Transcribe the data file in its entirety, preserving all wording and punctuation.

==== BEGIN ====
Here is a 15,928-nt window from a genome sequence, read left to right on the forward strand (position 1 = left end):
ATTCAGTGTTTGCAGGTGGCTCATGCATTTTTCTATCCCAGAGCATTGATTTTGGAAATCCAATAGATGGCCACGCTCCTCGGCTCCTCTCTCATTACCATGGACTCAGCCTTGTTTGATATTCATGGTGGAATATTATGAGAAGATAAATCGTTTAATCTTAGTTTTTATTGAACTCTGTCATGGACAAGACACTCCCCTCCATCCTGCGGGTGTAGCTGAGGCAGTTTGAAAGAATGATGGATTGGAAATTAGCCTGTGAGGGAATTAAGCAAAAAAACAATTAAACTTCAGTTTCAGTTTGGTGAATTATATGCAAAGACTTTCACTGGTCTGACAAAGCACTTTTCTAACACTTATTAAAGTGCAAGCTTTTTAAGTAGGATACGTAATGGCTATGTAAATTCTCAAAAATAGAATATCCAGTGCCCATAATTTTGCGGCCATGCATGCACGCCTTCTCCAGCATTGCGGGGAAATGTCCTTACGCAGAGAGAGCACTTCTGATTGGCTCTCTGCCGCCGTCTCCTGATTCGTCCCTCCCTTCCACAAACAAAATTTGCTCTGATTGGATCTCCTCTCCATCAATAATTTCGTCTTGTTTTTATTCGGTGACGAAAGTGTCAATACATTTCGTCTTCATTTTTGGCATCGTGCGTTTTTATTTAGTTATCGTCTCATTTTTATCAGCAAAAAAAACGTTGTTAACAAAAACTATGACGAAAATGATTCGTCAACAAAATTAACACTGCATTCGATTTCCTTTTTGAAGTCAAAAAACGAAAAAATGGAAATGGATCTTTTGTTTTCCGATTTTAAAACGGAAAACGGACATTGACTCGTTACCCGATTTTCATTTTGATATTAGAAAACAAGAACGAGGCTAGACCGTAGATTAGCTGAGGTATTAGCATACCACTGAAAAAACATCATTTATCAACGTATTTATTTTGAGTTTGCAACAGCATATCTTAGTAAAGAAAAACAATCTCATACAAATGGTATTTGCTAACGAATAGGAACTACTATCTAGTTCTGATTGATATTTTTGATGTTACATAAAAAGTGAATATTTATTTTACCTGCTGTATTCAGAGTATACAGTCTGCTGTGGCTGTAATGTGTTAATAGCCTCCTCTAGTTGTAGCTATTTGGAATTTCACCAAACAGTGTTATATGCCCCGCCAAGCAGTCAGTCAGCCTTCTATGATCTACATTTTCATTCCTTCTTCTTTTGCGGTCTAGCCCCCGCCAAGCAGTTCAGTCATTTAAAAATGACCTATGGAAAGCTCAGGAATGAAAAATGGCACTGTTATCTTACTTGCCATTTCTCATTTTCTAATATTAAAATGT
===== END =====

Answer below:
Here is a 15,928-nt window from a genome sequence, read left to right on the forward strand (position 1 = left end):
ATTCAGTGTTTGCAGGTGGCTCATGCATTTTTCTATCCCAGAGCATTGATTTTGGAAATCCAATAGATGGCCACGCTCCTCGGCTCCTCTCTCATTACCATGGACTCAGCCTTGTTTGATATTCATGGTGGAATATTATGAGAAGATAAATCGTTTAATCTTAGTTTTTATTGAACTCTGTCATGGACAAGACACTCCCCTCCATCCTGCGGGTGTAGCTGAGGCAGTTTGAAAGAATGATGGATTGGAAATTAGCCTGTGAGGGAATTAAGCAAAAAAACAATTAAACTTCAGTTTCAGTTTGGTGAATTATATGCAAAGACTTTCACTGGTCTGACAAAGCACTTTTCTAACACTTATTAAAGTGCAAGCTTTTTAAGTAGGATACGTAATGGCTATGTAAATTCTCAAAAATAGAATATCCAGTGCCCATAATTTTGCGGCCATGCATGCACGCCTTCTCCAGCATTGCGGGGAAATGTCCTTACGCAGAGAGAGCACTTCTGATTGGCTCTCTGCCGCCGTCTCCTGATTCGTCCCTCCCTTCCACAAACAAAATTTGCTCTGATTGGATCTCCTCTCCATCAATAATTTCGTCTTGTTTTTATTCGGTGACGAAAGTGTCAATACATTTCGTCTTCATTTTTGGCATCGTGCGTTTTTATTTAGTTATCGTCTCATTTTTATCAGCAAAAAAAACGTTGTTAACAAAAACTATGACGAAAATGATTCGTCAACAAAATTAACACTGCATTCGATTTCCTTTTTGAAGTCAAAAAACGAAAAAATGGAAATGGATCTTTTGTTTTCCGATTTTAAAACGGAAAACGGACATTGACTCGTTACCCGATTTTCATTTTGATATTAGAAAACAAGAACGAGGCTAGACCGTAGATTAGCTGAGGTATTAGCATACCACTGAAAAAACATCATTTATCAACGTATTTATTTTGAGTTTGCAACAGCATATCTTAGTAAAGAAAAACAATCTCATACAAATGGTATTTGCTAACGAATAGGAACTACTATCTAGTTCTGATTGATATTTTTGATGTTACATAAAAAGTGAATATTTATTTTACCTGCTGTATTCAGAGTATACAGTCTGCTGTGGCTGTAATGTGTTAATAGCCTCCTCTAGTTGTAGCTATTTGGAATTTCACCAAACAGTGTTATATGCCCCGCCAAGCAGTCAGTCAGCCTTCTATGATCTACATTTTCATTCCTTCTTCTTTTGCGGTCTAGCCCCCGCCAAGCAGTTCAGTCATTTAAAAATGACCTATGGAAAGCTCAGGAATGAAAAATGGCACTGTTATCTTACTTGCCATTTCTCATTTTCTAATATTAAAATGT